Staatsbibliothek zu Berline – Preussischer Kulturbesitz, Orientabteilung)
Yoga transforms body and mind. The negative space cut from a sheet of copper represents an advanced Jain practitioner (siddha) who has achieved disembodied enlightenment.

Image and caption courtesy of the Arthur M. Sackler Gallery (Western India, dated 1333; Bronze, 21.9 x 13.1 x 8.9 cm
Freer Gallery of Art)
For tantric yogis, the Hindu deity Bhairava was both transcendent guru and the god they became through initiation and practice. Like Bhairava, they haunted cremation grounds, which provided the ashes they smeared on their bodies and the skull cups that they carried.

Image and caption courtesy of the Arthur M. Sackler Gallery (India, Karnataka, Mysore, 13th century; Chloritic schist, 116.6 x 49.23 cm
The Cleveland Museum of Art: John L. Severance Fund)
For the Indo-Islamic rulers of Bijapur at the turn of the 17th century, yoginis were agents of otherworldly powers who could help them win battles. Renowned as one of India’s greatest court paintings, this elegantly elongated yogini is theatrically backlit and surrounded by hugely blooming flowers.

Image and caption courtesy of the Arthur M. Sackler Gallery (By the Dublin painter; India, Karnataka, Bijapur, ca. 1603-4
Opaque watercolor and gold on paper, 42 x 32 cm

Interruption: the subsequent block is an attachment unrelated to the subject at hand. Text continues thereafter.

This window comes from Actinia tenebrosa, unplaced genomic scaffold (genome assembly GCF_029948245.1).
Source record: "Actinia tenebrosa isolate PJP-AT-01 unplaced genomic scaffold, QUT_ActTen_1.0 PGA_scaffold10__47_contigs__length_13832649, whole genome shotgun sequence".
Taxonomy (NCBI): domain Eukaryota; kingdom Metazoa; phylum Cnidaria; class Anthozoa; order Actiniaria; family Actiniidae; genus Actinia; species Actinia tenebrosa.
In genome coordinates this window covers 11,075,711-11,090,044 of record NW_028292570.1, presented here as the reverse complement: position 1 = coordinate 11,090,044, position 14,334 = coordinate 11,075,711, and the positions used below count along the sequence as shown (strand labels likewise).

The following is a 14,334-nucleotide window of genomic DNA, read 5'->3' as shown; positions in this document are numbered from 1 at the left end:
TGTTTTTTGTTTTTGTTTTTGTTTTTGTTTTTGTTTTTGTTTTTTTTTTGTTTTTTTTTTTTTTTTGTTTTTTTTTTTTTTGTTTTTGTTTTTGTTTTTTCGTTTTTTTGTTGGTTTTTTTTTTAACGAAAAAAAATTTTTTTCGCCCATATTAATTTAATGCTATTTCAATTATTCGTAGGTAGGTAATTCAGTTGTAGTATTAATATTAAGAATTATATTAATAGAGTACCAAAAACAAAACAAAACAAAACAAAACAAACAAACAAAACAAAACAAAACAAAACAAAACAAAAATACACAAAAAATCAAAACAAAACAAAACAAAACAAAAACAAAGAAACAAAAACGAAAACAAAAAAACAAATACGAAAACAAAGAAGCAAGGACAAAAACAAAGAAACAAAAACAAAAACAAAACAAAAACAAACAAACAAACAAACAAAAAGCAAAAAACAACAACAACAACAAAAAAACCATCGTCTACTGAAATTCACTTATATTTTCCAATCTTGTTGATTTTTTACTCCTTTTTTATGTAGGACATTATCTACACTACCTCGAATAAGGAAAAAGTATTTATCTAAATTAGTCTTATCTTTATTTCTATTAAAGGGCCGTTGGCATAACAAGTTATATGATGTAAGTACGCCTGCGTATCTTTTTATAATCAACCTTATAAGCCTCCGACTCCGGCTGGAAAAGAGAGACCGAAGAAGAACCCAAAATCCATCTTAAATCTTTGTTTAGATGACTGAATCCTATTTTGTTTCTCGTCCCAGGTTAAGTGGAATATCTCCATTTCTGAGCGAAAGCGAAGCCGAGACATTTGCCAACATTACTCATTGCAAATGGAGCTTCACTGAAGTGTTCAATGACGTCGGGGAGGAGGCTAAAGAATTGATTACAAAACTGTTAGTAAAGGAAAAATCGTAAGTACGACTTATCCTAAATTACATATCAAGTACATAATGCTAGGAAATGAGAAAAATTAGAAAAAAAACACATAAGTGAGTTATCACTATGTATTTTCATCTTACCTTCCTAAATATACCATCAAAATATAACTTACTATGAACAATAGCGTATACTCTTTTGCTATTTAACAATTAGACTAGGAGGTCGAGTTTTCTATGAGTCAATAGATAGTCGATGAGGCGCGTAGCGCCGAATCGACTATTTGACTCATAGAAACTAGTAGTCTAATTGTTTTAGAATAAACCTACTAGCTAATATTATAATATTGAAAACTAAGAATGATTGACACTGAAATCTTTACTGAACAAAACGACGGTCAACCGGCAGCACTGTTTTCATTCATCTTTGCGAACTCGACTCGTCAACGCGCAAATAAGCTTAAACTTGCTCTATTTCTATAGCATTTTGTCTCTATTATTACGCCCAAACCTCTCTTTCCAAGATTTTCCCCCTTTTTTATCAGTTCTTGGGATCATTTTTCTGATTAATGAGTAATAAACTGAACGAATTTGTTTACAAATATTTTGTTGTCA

Chester Beatty Library)
This monumental manuscript folio depicts creation according to the Naths, a sectarian order closely associated with hatha yoga. Creation begins with a formless transcendent Nath (represented by the shimmering gold square on the right) who emanates into increasingly more material yogic beings (center and right).

Image and caption courtesy of the Arthur M. Sackler Gallery (Folio 1 from the Nath Charit by Bulaki; India, Rajasthan, Jodhpur, 1823 (Samvat 1880)
Opaque watercolor, gold and tin alloy on paper, 47 x 123 cm
Mehrangarh Museum Trust)
Encounters with western medicine led to new ways of ‘seeing’ yogic physiognomy, as in this textbook illustration that locates the chakras and channels of the subtle body on an anatomical figure.

Image and caption courtesy of the Arthur M. Sackler Gallery (Swami Hamsvarupa; Trikutvilas Press, Muzaffarpur, Bihar, India, 1903
Book, 26.2 × 34.5 × 0.4 cm
Wellcome Library, London, Asian Collections)
Mortal and divine masters of yoga realize the equivalence of their bodies with the cosmos.

Image and caption courtesy of the Arthur M. Sackler Gallery (India, Rajasthan, Jaipur, ca. 1800-20; Opaque watercolor and gold on paper, 38.5 x 28cm
Victoria and Albert Museum, London, Given by Mrs. Gerald Clark)
Jinas (the great liberated souls of the Jain religious tradition) are invariably represented meditating to convey how they attained omniscience and to provide a model for devotees. Through rigorous symmetry and rhythmically abstracted forms, a 12th century Jina simultaneously embodies the complete cessation of the mind’s fluctuations and alert energy.

Image and caption courtesy of the Arthur M. Sackler Gallery (India, Rajasthan, probably vicinity of Mount Abu, dated 1160; Marble, 59.69 x 48.26 x 21.59 cm
Virginia Museum of Fine Arts, The Adolph D. and Wilkins C. Williams Fund)